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Relativity, Cosmology, and Time

Angular-Size Redshift Relation

Angular-size Redshift The angular-size redshift relation describes the relationship between the angular size observed on the sky of an object of given physical size, and the object's redshift. In elementary Euclidean geometry the relation between angular size , linear size l and distance d (from the Earth) would simply be given by the equation:

= l / d

In an expanding universe the distance d is a function of the redshift z:

d = (c/Ho) {qoz + (qo - 1)[(1 + 2qoz)½ - 1]} / [qo2(1 + z)2]

Figure 10m Angular-Size / Redshift [view large image]

where qo = (4G / 3) / H02 is the deceleration parameter with the substitution by
Eq.(20e). In standard cosmology qo = 0.5 for flat space, qo > 0.5 for closed space, and qo < 0.5 for open space (see Figure 10m, angular size in unit of mas = milliarcseconds).
As z 0, d (c/Ho) z , and 1/z
while for z , d (c/Ho) / qoz, and z .
Infrared Signature of First Star These limiting cases clearly demonstrate the curious effect that the angular size of an object becomes larger as it is further away from Earth. It appears to decrease with distance only for nearby objects. Figure 10n shows the infrared blobs produced by the first stars (high z objects). It is suggested that the appearance of the puffy blobs with large angular size is caused by the expansion of the universe with z > 1.6 as shown in Figures 10m and 10n.

Figure 10n Infrared Blobs
[view large image]

Acceleration Model In principle, the angular-size redshift relation can be used to select the type of space for our universe. However, it is notoriously difficult to collect reliable data in practice because the astronomical yardstick can vary in size and in luminosity over time (the evolutionary and selection effects). In addition, we can only measure the projections on the celestial surface according to the orientation of the objects. All past attempts using data from galaxies, the separation of the lobes of radio sources, quasars, and radio galaxies produced inconclusive results. The observational data in Figure 10oa are based on selective compact radio sources. The best fitting regression analysis gives a value of qo 0.21. More recent study in 2004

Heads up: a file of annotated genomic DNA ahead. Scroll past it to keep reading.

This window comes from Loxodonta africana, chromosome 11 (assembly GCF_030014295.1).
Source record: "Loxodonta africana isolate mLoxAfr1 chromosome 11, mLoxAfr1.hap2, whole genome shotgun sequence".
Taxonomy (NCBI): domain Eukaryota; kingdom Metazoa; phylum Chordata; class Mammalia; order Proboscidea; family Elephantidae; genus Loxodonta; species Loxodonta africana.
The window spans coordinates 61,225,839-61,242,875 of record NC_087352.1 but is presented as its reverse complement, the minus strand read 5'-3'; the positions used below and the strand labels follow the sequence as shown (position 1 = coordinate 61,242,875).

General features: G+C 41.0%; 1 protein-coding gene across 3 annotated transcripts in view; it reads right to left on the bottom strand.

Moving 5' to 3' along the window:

Figure 10oa Model with Cosmological Constant
[view large image]

with ultra-compact radio sources find close match for the model of an universe with cosmological constant, m = 0.24, = 0.76, and spatially flat. The observational data range between 0.6 < z < 2.7 with a population mean for the linear size l ~ 6.2 pc. It indicates a "switch over" from deceleration to acceleration at z = 0.85 (see Figure 10oa).

Geometry of the Universe A novel method to circumvent the small size of astronomical objects is to observe the orientations of pair of galaxies. It is suggested that by correcting for redshift and angular size with a correct geometry of the universe, the orientations of distant pairs of galaxies should be completely random, as shown in Diagram a, Figure 10ob. Otherwise, there would be a preferred direction as shown in Diagram b, Figure 10ob. A 2010 study on distant galaxies with z ~ 0.5 indicates that the geometry of the universe is consistent with the standard cosmological model, with its flat curvature. It also shows that the dark energy

Figure 10ob Geometry of the Universe [view large image]

is in agreement with being a vacuum energy, which can be represented by Einstein's famous cosmological constant.

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